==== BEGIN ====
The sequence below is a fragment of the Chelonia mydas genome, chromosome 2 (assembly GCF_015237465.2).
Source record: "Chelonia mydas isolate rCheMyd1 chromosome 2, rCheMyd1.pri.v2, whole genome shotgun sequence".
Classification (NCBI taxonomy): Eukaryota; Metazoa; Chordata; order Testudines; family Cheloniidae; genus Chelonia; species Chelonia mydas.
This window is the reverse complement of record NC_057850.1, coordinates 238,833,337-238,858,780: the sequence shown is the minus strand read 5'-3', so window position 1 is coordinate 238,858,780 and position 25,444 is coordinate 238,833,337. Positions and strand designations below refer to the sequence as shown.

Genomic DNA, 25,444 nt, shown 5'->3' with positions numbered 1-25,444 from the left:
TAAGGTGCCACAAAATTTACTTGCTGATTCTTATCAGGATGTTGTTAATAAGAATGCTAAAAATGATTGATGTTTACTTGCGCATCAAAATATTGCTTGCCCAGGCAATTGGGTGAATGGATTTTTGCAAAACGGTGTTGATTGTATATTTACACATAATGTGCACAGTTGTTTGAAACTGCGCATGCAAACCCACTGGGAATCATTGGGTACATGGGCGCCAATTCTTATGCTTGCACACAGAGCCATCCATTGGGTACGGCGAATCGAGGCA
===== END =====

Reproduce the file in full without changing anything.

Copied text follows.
The sequence below is a fragment of the Chelonia mydas genome, chromosome 2 (assembly GCF_015237465.2).
Source record: "Chelonia mydas isolate rCheMyd1 chromosome 2, rCheMyd1.pri.v2, whole genome shotgun sequence".
Classification (NCBI taxonomy): Eukaryota; Metazoa; Chordata; order Testudines; family Cheloniidae; genus Chelonia; species Chelonia mydas.
This window is the reverse complement of record NC_057850.1, coordinates 238,833,337-238,858,780: the sequence shown is the minus strand read 5'-3', so window position 1 is coordinate 238,858,780 and position 25,444 is coordinate 238,833,337. Positions and strand designations below refer to the sequence as shown.

Genomic DNA, 25,444 nt, shown 5'->3' with positions numbered 1-25,444 from the left:
TAAGGTGCCACAAAATTTACTTGCTGATTCTTATCAGGATGTTGTTAATAAGAATGCTAAAAATGATTGATGTTTACTTGCGCATCAAAATATTGCTTGCCCAGGCAATTGGGTGAATGGATTTTTGCAAAACGGTGTTGATTGTATATTTACACATAATGTGCACAGTTGTTTGAAACTGCGCATGCAAACCCACTGGGAATCATTGGGTACATGGGCGCCAATTCTTATGCTTGCACACAGAGCCATCCATTGGGTACGGCGAATCGAGGCA